But if the capital is such a popular place to see whales in Iceland, it’s also because of the beauty of its landscapes. From the boat, you have beautiful views of the Reykjanes peninsula, in addition to Faxaflói Bay and the Snaefellsjökull glacier. There’s certainly plenty of things to do in Reykjavík, but taking a whale-watching tour from the capital is most exciting.
Most travelers visiting the island don’t have the time to make the full loop around the Ring Road, visiting the north of Iceland, so if this is the case for you, don’t worry. Although Húsavík and Akureyri are more reputable whale watching spots, feel free to book a whale watching tour in Reykjavík if you are only visiting the south.
Whale watching in Húsavík, the best place for whale watching in Iceland
Húsavík is the best place to see whales in Iceland. Known as the whale capital, it is considered the quintessential place for taking whale watching tours in Iceland.
This small fishing town is in the north of the island, right where Skjalfandi Bay is located, an area rich in plankton. For this reason, whales come to feed here during the summer. For me, the whale watching tour in Iceland from Húsavík that we did has been, without a doubt the best experience, not only because we saw enough humpback whales and other cetacean species, but because the landscapes are amazing.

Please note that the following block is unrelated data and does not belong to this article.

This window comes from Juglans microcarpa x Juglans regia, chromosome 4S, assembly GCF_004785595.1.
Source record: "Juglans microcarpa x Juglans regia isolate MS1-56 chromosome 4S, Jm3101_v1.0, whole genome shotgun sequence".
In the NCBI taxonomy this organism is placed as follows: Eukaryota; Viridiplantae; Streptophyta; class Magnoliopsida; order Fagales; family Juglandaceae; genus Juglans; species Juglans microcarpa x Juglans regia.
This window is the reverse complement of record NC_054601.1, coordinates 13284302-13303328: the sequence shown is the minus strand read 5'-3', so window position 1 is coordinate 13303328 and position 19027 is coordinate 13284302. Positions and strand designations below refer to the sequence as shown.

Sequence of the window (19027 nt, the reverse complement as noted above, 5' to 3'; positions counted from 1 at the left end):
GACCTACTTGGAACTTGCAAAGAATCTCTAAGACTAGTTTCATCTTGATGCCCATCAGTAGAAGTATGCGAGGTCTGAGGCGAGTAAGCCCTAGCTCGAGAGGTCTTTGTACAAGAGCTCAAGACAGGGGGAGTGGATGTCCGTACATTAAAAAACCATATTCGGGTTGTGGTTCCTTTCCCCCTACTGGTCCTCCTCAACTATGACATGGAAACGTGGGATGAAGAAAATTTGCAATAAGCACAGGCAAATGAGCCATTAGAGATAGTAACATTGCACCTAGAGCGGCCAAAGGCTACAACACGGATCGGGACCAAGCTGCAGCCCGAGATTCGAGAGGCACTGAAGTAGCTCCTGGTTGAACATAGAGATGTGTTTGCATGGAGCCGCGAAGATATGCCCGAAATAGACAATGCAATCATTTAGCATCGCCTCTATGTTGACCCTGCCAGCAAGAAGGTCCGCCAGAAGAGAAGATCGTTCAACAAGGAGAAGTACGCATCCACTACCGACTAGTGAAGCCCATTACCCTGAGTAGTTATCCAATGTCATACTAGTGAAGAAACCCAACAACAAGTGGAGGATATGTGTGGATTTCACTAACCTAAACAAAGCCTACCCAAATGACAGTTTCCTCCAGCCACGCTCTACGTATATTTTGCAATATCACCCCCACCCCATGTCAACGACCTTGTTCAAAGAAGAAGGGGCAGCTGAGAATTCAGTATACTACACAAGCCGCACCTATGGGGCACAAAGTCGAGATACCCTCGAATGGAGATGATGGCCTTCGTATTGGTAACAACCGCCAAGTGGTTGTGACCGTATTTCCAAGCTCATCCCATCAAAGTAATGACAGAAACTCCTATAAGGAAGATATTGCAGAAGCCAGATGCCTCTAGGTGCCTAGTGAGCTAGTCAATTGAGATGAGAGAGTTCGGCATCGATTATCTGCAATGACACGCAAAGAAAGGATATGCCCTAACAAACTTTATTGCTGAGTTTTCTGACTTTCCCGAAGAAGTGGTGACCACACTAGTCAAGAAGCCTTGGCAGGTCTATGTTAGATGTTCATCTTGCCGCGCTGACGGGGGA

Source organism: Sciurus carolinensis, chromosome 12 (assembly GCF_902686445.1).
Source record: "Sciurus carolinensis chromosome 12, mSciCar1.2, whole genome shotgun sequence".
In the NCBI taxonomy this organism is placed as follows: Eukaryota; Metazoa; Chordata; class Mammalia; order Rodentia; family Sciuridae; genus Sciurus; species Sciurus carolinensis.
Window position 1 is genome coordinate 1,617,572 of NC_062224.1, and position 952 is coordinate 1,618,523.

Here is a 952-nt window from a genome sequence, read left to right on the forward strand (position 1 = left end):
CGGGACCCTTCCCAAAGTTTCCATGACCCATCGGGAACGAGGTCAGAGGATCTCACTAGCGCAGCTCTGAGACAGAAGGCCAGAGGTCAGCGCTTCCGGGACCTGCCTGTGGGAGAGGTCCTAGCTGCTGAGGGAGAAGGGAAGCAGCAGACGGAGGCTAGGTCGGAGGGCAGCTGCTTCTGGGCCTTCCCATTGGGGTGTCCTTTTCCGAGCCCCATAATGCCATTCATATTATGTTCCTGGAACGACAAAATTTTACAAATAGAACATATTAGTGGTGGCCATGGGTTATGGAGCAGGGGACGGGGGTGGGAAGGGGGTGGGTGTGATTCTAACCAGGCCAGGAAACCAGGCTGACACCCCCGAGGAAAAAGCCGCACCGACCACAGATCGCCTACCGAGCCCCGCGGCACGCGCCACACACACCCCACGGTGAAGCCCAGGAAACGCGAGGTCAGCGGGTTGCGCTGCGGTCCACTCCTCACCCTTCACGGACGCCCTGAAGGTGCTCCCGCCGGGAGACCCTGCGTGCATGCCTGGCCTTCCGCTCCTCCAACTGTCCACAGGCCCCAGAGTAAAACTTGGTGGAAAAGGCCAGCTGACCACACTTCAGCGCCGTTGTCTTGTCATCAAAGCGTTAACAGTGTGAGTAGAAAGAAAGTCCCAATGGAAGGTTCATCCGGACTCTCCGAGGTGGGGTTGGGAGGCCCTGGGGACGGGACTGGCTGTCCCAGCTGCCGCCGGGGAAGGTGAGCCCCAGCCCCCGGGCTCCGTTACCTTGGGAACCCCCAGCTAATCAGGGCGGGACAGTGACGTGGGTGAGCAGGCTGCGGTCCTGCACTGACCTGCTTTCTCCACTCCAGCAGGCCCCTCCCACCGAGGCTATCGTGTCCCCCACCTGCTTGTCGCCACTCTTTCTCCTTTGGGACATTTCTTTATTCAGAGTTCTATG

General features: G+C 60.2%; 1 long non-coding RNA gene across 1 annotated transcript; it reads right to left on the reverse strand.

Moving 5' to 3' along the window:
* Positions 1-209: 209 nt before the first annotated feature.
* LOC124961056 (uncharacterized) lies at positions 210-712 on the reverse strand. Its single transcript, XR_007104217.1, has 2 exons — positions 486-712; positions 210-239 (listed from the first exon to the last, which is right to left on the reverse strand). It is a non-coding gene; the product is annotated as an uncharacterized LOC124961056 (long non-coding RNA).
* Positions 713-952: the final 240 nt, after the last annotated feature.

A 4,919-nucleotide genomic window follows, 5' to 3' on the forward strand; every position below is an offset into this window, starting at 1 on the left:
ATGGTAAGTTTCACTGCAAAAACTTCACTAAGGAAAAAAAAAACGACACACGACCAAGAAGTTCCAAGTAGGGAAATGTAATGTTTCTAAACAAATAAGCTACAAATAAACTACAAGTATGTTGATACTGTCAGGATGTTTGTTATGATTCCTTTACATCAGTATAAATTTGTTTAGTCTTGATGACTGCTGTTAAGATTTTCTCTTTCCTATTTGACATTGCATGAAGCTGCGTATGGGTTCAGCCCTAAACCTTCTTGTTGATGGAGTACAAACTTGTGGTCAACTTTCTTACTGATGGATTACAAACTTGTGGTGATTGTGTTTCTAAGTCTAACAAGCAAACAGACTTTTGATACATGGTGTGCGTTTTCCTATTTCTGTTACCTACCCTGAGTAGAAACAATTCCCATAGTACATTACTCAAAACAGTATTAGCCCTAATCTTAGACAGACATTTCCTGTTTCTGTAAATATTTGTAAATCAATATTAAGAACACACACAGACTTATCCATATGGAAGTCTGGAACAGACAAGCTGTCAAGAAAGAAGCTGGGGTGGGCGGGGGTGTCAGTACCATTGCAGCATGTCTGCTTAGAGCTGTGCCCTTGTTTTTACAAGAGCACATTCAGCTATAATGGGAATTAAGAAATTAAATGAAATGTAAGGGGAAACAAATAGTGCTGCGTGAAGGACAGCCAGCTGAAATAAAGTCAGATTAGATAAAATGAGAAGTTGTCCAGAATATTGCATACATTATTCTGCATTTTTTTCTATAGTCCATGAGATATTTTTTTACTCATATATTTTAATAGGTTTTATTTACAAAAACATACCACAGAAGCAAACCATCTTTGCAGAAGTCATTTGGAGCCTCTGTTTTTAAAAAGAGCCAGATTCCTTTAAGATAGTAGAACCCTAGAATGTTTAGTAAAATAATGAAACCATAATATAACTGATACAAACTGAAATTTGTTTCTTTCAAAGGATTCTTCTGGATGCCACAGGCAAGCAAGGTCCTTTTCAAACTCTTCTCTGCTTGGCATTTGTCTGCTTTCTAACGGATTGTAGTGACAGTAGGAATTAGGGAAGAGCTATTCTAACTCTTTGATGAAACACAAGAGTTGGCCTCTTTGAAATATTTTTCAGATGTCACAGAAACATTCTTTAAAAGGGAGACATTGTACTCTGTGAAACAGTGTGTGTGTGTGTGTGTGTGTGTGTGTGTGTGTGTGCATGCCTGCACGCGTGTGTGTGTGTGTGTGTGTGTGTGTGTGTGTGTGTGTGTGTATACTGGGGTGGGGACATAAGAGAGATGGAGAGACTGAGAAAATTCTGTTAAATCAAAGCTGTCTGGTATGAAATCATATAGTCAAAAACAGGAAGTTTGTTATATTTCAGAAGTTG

The locals assure that embarking from the north you have practically a 100% probability of watching whales, especially in summer thanks to migratory movements. So, at a minimum, you will surely see humpback whales, plus porpoises and white-beaked dolphins. And hopefully, some more species because up to 24 different types of cetaceans have been found in this area.
Excursions can take place between March and November and depart from the port in the city center. I recommend taking your whale watching tour in Iceland from Húsavík. What’s more, I encourage you to include this beautiful city in your itinerary since the locals are also charming.
Whale watching in Akureyri, another option to see whales in Iceland
Akureyri is another option for whale watching tours in Iceland if you travel between April/May and November. Tours depart from the center port and normally head towards the Eyjafjördur fjord to spot cetaceans.